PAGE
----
Author: Wolfgang Lünenbürger (feminist, theologist, agency CEO)
There is an ongoing discussion in Germany about the question whether leadership and the role of a manager are possible if you are working part time. The last round was sparked by an editor-in-chief that wanted to stay in her role after she gave birth and come back in part time for a year or so.
And as I learned just one week ago that there is a well-known agency in my city that explicitly refuses a career in part time (what is in my not so humble opinion the dumbest thing I heard for a long time), I feel the urge to share my experience and beliefs.
Everything is Possible to Do in Part Time
Back in the 90s, when I was elected member of my church’s Parliament, I was part of a groups of feminists that tried to implement a leadership tandem. We tried to find two women to share this job and indeed found a hole in the laws we had in our church. Since this day, and it was even before I started my own career, I’m convinced every task can be done by job sharing. Or in part time.
Since I reached a position that allows me to have some influence on the way we organize work and leadership, I try to show that this is true. And to be honest, I learned two things so far: (1) Yes, it’s true principally. (2) It’s hard anyway and we all are blown hot and cold between ambition, reality and all the responsibilities we have and take in our lives.
Plans and Chances
But it’s not by accident that on one of my jobs the only leader in that firm that came back into her exact position after maternity leave was one of the leaders of my team. We not only planned it carefullly, but asked as well the important questions my friend Robert Franken put up in his (german) blog post:
How do you, employer, make sure I’m able to do my job while I have a baby in a way that my needs are as important as your needs?
Back then we designed here tasks to fit into the ten hours work week she choose to have during maternity leave. And we put more and more hours back on her job, following the possibilities of her family situation. The only thing that did not change at all: she remained boss of her team, even when she was not exactly in office for many hours. It worked. And it worked nearly perfectly by the way.
Taking Leadership in Part Time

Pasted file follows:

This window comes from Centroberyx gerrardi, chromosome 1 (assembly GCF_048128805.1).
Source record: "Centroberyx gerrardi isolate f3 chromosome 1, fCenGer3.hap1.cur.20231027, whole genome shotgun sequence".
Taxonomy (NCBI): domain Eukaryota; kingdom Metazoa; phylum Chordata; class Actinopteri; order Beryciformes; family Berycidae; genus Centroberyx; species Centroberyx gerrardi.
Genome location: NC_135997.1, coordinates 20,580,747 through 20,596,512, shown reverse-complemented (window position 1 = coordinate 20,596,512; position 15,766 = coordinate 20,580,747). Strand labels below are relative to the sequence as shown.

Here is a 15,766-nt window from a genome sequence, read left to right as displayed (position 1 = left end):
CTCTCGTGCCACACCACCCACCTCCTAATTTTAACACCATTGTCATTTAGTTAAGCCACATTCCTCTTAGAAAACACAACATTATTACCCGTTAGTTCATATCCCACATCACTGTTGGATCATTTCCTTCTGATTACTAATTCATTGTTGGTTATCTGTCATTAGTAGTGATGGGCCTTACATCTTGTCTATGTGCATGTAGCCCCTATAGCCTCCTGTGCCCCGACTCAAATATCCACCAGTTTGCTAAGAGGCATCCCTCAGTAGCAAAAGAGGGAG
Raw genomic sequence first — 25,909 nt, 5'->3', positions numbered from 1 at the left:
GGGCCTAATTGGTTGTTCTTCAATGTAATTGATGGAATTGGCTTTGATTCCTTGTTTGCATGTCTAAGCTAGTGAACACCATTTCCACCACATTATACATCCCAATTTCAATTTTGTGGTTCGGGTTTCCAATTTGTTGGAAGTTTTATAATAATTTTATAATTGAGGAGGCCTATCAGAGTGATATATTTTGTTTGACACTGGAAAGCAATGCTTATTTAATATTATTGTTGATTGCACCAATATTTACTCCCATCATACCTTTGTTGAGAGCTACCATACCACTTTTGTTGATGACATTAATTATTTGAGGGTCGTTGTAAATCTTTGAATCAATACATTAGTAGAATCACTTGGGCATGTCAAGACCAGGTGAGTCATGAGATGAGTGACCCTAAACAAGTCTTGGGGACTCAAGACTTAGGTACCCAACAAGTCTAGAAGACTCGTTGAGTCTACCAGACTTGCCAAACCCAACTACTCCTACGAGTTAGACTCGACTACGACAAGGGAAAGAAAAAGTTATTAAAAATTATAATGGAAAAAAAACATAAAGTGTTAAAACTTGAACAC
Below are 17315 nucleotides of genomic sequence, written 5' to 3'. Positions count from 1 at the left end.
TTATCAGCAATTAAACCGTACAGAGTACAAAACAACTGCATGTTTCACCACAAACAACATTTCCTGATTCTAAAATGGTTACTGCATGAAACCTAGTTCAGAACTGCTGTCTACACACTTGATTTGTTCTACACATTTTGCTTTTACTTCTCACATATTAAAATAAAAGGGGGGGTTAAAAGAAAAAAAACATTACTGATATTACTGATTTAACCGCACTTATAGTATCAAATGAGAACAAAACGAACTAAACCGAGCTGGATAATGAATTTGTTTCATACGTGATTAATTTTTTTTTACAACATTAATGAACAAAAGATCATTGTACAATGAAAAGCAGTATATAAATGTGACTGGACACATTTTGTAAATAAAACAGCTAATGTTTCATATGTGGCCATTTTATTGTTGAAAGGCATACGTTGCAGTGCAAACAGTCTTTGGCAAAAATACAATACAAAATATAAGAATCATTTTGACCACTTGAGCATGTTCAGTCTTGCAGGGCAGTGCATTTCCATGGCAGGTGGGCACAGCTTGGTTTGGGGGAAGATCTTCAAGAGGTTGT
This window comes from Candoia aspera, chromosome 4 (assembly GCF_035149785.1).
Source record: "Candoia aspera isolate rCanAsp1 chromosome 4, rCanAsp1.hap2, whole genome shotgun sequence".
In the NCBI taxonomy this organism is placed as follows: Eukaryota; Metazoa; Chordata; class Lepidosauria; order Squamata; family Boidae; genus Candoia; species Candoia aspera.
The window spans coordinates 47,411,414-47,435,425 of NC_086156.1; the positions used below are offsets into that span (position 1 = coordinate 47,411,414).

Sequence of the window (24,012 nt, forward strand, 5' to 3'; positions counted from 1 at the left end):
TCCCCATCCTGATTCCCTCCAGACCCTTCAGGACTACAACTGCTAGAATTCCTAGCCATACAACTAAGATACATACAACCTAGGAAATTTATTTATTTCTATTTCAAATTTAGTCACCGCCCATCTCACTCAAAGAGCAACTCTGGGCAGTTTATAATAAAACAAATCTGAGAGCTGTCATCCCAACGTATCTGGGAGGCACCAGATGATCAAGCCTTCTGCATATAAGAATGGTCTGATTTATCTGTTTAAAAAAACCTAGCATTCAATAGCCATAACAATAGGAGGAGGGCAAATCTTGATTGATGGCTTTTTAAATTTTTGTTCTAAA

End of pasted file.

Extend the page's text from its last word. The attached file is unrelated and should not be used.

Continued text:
Now I’m running Cohn & Wolfe’s Germany operations as Managing Director. And my leadership team is built out of five directors and myself. Two of them work full time; one has different tasks in several firms of our group, so we as Cohn & Wolfe Germany have her part time; and two work part time, with different hours to be in the office. Both of them have made their career working part time. And for their last promotion (that includes responsibilities for clients, budgets, profits and people) they stayed with their part time.
It wouldn’t be true to say all is optimal. And it wouldn’t be true to say they are working only the hours they get payed for (what is, as everyone knows who works in an agency, true for all of us that take leadership in any agency). But what works, is, that we are able to help finding a good balance between the different roles that leaders (and not only leaders) have in their lives.
I’m fully convinced that the recent success and momentum of my agency in Germany — we did triple both fees and headcount and have a very scary pitch-win-ratio — that this success has its roots in the fact that we do just this. That we put great talent exactly in the positions where they are best, regardless of their working hours. That we learned to organize ourselves and put responsibilities where they belong to be able to make quick decisions. That we strengthen the self-organizational skills of our teams by implementing scrum methods.
And that we ask ourselves
How do we as employers make sure you are able to do our job while having kids in a way that your needs are as important as our needs?
(This post has originally been published on Medium.com.)